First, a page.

In the instant case there is no gross error justifying the grant of leave since an opportunity for settling the dispute through arbitration was thrown away by sheer inaction by the appellant.[747- C-D] Observation :

Government must be made accountable by Parliamentary social audit for wasteful litigative expenditure inflicted on the community by inaction. A litigative policy of the State involves settlement of Governmental dispute with citizens in a sense of conciliation rather than a fighting mood.

Indeed, it should be a directive on the part of the State to empower its law officer to take steps to compose disputes rather than continue them in court. Litigation in which Governments are involved adds to the case load accumulation in courts for which there is public criticism. [747 F-H, 748 A] [The Court expressed its hope that a more responsive spirit will be brought to bear upon governmental litigation so as to avoid waste of public money and promote expeditious work in courts of cases which deserve to be attended to.]

CIVIL APPELLATE JURISDICTION : Special Leave Petition (Civil), No. 1781 of 1977.

747 From the Judgment and Order dated 30-3-1976 of the Gujarat High Court in Appeal No. 9 of 1976.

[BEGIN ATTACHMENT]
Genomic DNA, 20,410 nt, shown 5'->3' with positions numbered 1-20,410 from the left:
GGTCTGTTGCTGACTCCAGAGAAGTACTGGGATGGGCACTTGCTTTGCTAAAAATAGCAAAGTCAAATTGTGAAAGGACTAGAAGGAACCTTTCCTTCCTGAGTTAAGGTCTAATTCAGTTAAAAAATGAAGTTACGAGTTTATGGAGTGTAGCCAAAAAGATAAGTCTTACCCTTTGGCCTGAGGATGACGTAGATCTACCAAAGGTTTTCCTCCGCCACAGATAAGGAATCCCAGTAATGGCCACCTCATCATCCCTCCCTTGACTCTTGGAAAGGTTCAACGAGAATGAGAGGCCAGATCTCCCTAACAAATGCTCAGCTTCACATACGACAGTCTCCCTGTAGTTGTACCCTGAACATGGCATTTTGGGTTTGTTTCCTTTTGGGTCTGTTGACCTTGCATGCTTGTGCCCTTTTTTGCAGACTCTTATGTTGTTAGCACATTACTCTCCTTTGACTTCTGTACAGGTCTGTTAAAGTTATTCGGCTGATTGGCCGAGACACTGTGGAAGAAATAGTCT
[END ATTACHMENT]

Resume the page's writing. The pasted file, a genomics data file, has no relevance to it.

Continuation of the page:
Hardev Singh, R. S. Sodhi and O. P. Sharma for the Petitioner.

ORDER KRISHNA IYER, J. This special leave to appeal is sought against a discretionary order passed by the Subordinate Judge declining to stay a suit under s. 34 of the Arbitration Act. This order was challenged in appeal and the High Court, after an exhaustive consideration, felt that the exercise of discretion was not so improper as to deserve interference.

Shri Hardev Singh is-right to the limited extent that where parties have by contract agreed to refer their disputes to arbitration the courts should as far as possible proceed to give an opportunity for resolution of disputes by arbitration rather than by judicial adjudication. Even so, there is a residual discretion vested in the court to stay or not to stay having regard to the totality of circumstances. One weighty factor obvious is to find out whether the party who invokes the arbitration closely as expressed his readiness to rely on it at the earliest stage.

We are not investigating the merits of the matter under Art.